(thank you Brian for these words. my thoughts exactly. the movie was great art, not the best outreach opp. in 2000 years)
Passionate, but Not for Mel's Movie
Why The Passion 'outreach' was all hype, and I didn't fall for it.
By Brian McLaren, Leadership columnist
The music was appropriately dramatic: bass strings, heavy and resonant, with a mezzo-forte attack and building to fortissimo from there. Then, against a stark black background, a promotional slogan appeared in bold white capitals. It grew, filling the screen's full width: PERHAPS THE BEST OUTREACH OPPORTUNITY IN 2,000 YEARS.
I was watching a video to promote the release of Mel Gibson's film, The Passion of The Christ. One expects hype at such moments, but this slogan made me wince. It defines, I think, a frontier between two worlds.
In one world, modern American Christians can be trusted to bounce and bound like golden retrievers from one silver-bullet "outreach opportunity" to the next—seeking single source shortcuts to complete our mission, which we hope to finish as soon as possible, I guess so we can all get to heaven so the world and its troubles are left behind™. Maybe it's a boxed set of books and videos, mass rallies, radio/TV/satellites, the Internet, PowerPoint, or seeker services. Or else it's adult contemporary praise music, electing Republicans, or a new booklet or tract. Maybe it's candles! Or a new model (take your pick from traditional-modern, contemporary-modern, or postmodern-modern) for "doing church." Or a new film.
In the other world—which many of us are calling the emerging culture (post-Enlightenment, post-Christendom, post-colonial, etc.)—we are watched with amusement, pity, cynicism. There they go again, emerging culture people say about us, unimpressed.
After enough hype-induced disappointments to abash even ever-optimistic American evangelicals—after being drained and perhaps even disillusioned by enough campaigns and programs that didn't deliver what they promised—will we be ready to do what we find it oh so painful and hard to do? To slow down and think deep?
For example, we might wonder why slogans like The Passion's appeal to us.
Emerging culture people are, no doubt, as sensitive as anyone else to dramatic, multisensory, rational-plus-emotional presentations. Special effects can impress them. But they're also suspicious of the whole business. They're looking for something that can't be "produced" but which can only be created: Authenticity. Reality. Honesty. Fruit.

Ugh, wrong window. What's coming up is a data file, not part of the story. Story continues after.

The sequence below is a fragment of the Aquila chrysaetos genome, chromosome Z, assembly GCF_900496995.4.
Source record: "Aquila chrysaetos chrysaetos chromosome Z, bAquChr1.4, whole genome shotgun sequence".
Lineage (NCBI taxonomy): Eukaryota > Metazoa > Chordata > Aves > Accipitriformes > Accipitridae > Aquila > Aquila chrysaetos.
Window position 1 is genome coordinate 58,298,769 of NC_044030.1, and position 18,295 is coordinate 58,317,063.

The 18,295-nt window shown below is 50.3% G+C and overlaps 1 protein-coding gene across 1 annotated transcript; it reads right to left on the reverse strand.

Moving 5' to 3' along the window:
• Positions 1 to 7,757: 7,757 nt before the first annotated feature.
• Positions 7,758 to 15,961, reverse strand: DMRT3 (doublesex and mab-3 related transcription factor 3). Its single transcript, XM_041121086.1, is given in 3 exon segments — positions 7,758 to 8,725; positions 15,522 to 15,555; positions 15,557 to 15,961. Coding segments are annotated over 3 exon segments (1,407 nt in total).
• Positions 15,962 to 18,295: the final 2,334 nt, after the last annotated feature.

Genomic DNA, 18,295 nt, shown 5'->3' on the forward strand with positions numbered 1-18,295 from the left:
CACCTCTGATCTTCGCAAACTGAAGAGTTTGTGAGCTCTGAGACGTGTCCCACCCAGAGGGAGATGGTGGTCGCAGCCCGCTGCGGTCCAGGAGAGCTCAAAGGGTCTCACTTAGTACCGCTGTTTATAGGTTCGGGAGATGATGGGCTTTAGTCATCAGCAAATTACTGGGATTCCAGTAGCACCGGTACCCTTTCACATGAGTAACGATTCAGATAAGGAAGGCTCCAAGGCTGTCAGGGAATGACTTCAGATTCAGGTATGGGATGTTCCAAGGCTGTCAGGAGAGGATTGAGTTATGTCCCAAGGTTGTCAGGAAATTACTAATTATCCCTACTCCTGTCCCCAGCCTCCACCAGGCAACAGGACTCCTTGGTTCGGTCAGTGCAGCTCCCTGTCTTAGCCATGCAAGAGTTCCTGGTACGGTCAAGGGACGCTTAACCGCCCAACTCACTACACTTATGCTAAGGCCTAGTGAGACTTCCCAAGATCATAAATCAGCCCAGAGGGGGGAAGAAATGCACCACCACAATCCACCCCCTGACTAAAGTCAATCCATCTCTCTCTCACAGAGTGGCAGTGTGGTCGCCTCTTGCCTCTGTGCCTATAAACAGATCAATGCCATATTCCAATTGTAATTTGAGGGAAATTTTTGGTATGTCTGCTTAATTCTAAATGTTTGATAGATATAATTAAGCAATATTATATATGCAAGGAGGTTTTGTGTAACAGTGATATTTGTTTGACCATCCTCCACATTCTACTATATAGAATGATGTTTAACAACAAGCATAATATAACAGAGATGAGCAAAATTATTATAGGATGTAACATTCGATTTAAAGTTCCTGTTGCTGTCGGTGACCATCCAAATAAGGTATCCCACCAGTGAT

That last word, of course, has special resonances to the teachings of Jesus and the apostles. Think of the difference between produce (like fruit) and products (like films, radio broadcasts, boxed programs, etc.). Think of something that must be the organic outgrowth of genuine health and vitality versus something that can be produced with money and technical savvy.
Jesus didn't say it was by our clever outlines, memorable mnemonics, snazzy programs, and special effects that we would be known as his disciples, or that he would be known as sent from God. Rather, he said, it was by our love that we and he would be known, and by our fruit: our good works that shine in darkness and inspire all to glorify God.
No doubt, Mel G's film will be powerful and will help many—millions, I hope—for it is a sincere labor of love about the ultimate labor of love. But it's not the greatest outreach opportunity in 2,000 years, at least, not for the emerging culture. I'll tell you what is.
Actually, I won't, because there isn't one thing. Rather, there are uncountable great outreach opportunities. For example, there are millions of people, precious to God, dying of AIDs. And their orphans too. Do you want the emerging culture to sit up and take notice? Don't show them another movie, however great it is. Show them Christians around the world (starting with those who have been given the most: us) who care and give and love and move to serve.
There are millions of poor Muslims who see the West as decadent, strident, arrogant, selfish, careless, and pugilistic, and of course, they are right. Can you see how offering them a fine movie could just make things worse? Instead, why don't we show them some Christians (in the West but not of it) who are honest, upright, peacemakers, compassionate, humble, and generous?
Our world is torn by ethnic, class, and religious hatred. Don't show the emerging culture a movie about Jesus: show them a movement of people living like Jesus—people who like him love the different, even the enemy, whose doors are open and tables are set with welcome.
Brian McLaren is pastor of Cedar Ridge Community Church in metro Washington, D.C.
Next week, Rick Warren tells why his church is riding successfully the culture wave generated by The Passion.
Copyright © 2004 by the author or Christianity Today International/Leadership Journal.
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March 9, 2004